Some people say Esther’s story doesn’t relate to them: “I won’t ever find myself in such outrageous circumstances,” or “I doubt my faith will ever be tested like that.” If you’re in that camp, I hear you.
And I could yark when someone reduces Esther’s story to a cliché like “bloom where you’re planted.”
Are we missing this book’s most important takeaway? I venture yes—because if we do, we fall short of how God wants us to read the entire Bible.
If that sounds audacious, please hang with me while I explain.
The Old Testament contains twelve books of history, starting with Joshua and ending with Esther. After that come poetry and prophecy. Then the New Testament starts. Why would Esther bookend the HISTORY section? The answer is central to the book’s most important takeaway.
The art of Esther’s story: four viewpoints
The book of Esther is like gazing at a masterpiece of art. You appreciate a glorious painting differently if you stand close to it or step back from it. We need to do both to discover its elusive takeaway.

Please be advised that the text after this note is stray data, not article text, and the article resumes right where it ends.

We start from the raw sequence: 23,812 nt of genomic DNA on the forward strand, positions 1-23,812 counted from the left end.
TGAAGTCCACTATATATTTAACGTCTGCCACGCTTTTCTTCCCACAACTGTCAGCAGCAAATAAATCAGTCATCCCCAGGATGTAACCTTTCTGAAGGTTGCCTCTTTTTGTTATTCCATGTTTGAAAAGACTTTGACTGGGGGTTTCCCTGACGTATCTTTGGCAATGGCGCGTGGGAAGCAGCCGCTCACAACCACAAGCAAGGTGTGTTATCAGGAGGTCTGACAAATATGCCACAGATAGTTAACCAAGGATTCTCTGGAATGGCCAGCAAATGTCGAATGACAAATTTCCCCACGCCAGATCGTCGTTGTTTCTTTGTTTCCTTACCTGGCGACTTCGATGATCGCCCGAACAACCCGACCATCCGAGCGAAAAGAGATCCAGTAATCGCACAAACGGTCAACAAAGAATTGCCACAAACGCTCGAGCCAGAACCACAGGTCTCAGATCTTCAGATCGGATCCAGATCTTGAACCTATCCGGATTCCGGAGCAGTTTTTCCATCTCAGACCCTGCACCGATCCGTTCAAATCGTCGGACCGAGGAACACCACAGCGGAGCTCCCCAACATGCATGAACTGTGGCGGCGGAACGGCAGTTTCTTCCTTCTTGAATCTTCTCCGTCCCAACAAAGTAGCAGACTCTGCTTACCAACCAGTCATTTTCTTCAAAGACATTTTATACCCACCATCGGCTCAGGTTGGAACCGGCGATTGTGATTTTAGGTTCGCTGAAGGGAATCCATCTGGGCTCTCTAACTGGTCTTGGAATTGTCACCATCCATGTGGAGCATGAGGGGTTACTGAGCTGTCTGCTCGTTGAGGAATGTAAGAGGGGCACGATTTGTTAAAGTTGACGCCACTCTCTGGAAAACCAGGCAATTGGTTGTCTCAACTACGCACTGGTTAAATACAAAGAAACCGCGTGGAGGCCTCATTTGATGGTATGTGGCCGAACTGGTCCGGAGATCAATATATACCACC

(1) When we look at Esther from the viewpoint of her internal struggle, we gain valuable insights:
- Die to self.
Lay aside your dreams, goals, priorities … anything you think you deserve. Give God a blank canvas to work with.
- Consider others’ good above yours.
- Trust that God Almighty is at work even when He feels absent.
- Believe God can and will do what only He can do.
(2) When we look at Esther from the viewpoint of saving her people (the exiled Jews) from annihilation, we gain additional insights:
- You are always essential somewhere—but there are moments when God brings a blessing to others precisely through you.
- Place yourself at the disposal of the King to bless His people.
- You can be a light that pierces the deepest darkness.
(3) When we step back a dozen paces, we can look at Esther from the viewpoint of history.